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in the interior.  Love was at Bejar, immediately after its fall.[ 3]  Allen has been to Monclova.  They all concur in representing the Southwest as the finest part of Texas -- not to say of the world; indeed, one of them called it the Garden Spot of the World.

Col. Love is a native of the County of Brunswick, Virginia, but his parents removed to Georgia.  He now hails from Columbus, Georgia.  Has been a trader among the Indians; is fond of the Indian life; says he never drank a drop of spiritous liquor, wine or beer, smoked a cigar, nor chewed tobacco!  He is a strange but interesting character.  He travelled from Columbus, Georgia, via Nachitoches and Nacogdoches, to Bejar, in thirty days, in hopes of being at the capture of the place -- arrived a few hours too late! -- chagrined.  He is now acting under the orders of the Texian government, going among the Indians in the northeastern part of Texas, the Creeks, Delawares, etc., to embody them to act against the Western Indians, who are in Mexican interest and are becoming troublesome.  He is in fine spirits, and appears to be in his element.  He thinks it practicable to remove all the Indians from this part of the State and place them on the head waters of the Brazos, Colorado, etc., on the east side of the mountain, which forms the western boundary of Texas, and thus make them a barrier against the Comanches and other thievish and hostile tribes who inhabit the western side of the mountain.  This would be a most valuable step for this part of the country.  The Indians have settlements above and below Nacogdoches.  Those above commence within five or six miles of the town, and they occupy nearly all the country between this and the Red River.  They bring in skins, venison, pecan nuts, etc., and their trade is valuable to the merchants, but they are unpleasant neighbors, and retard the settlement of the country by whites.  There have been many of them in town all this week, men, women and children, fantastically dressed, and exhibiting disgusting scenes of drunkenness and bestiality.[ 4]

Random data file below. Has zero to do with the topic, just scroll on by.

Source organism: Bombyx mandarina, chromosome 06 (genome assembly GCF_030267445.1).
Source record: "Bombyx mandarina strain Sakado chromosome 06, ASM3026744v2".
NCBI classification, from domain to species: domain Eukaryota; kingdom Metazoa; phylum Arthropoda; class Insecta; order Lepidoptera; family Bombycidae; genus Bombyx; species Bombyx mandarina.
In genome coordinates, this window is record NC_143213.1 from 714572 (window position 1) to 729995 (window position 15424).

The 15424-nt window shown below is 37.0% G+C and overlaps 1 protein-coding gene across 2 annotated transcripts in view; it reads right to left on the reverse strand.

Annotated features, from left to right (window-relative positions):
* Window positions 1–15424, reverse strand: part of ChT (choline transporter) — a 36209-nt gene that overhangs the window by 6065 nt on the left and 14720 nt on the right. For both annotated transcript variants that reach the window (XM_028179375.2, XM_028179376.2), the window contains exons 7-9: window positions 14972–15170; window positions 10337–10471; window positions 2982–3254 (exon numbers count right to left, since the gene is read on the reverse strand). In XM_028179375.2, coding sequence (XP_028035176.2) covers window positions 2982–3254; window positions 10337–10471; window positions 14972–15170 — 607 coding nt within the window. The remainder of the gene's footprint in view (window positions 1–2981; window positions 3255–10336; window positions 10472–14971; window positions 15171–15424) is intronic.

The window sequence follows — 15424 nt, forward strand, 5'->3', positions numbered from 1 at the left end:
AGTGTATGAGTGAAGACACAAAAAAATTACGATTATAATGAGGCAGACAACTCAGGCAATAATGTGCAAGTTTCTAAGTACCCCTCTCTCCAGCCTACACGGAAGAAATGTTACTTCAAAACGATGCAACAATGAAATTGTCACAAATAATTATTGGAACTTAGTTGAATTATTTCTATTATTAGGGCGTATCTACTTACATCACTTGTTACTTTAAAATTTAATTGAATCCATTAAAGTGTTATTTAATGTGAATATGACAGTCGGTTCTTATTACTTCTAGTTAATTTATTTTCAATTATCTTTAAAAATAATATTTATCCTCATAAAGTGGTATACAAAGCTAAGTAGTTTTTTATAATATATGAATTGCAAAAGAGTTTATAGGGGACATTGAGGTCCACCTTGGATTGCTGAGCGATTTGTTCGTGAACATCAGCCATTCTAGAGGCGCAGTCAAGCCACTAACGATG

I attended a ball at Brown's Tavern, given by the Anglo-Americans, to which I had a ticket of invitation.  It rained hard from noon until midnight; there are no carriages in the place, but this did not prevent the ladies from attending.  They trudged to it on foot through rain and mud, to the number of about twenty; the gents. were more numerous.  I was really surprized to find that so shabby a looking place could assemble so many good looking, well dressed and well behaved women.  The ball room was shabby and uncomfortable, and the entertainment coarse, but there was better dancing and more decorum than I have often seen at parties in Fredericksburg.  They dispersed about 1 o'clock, all sober, and in good humor.  The music consisted of two violins and a triangle, tolerably well played.  It was, on the whole, a favorable specimen of Texean society.

There was last night a Mexican ball, or fandango, at the other end of the


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The Diary of William Fairfax Gray, from Virginia to Texas, 1835-1837
Copyright 1997 William P. Clements Center for Southwest Studies
Southern Methodist University, Dallas, Texas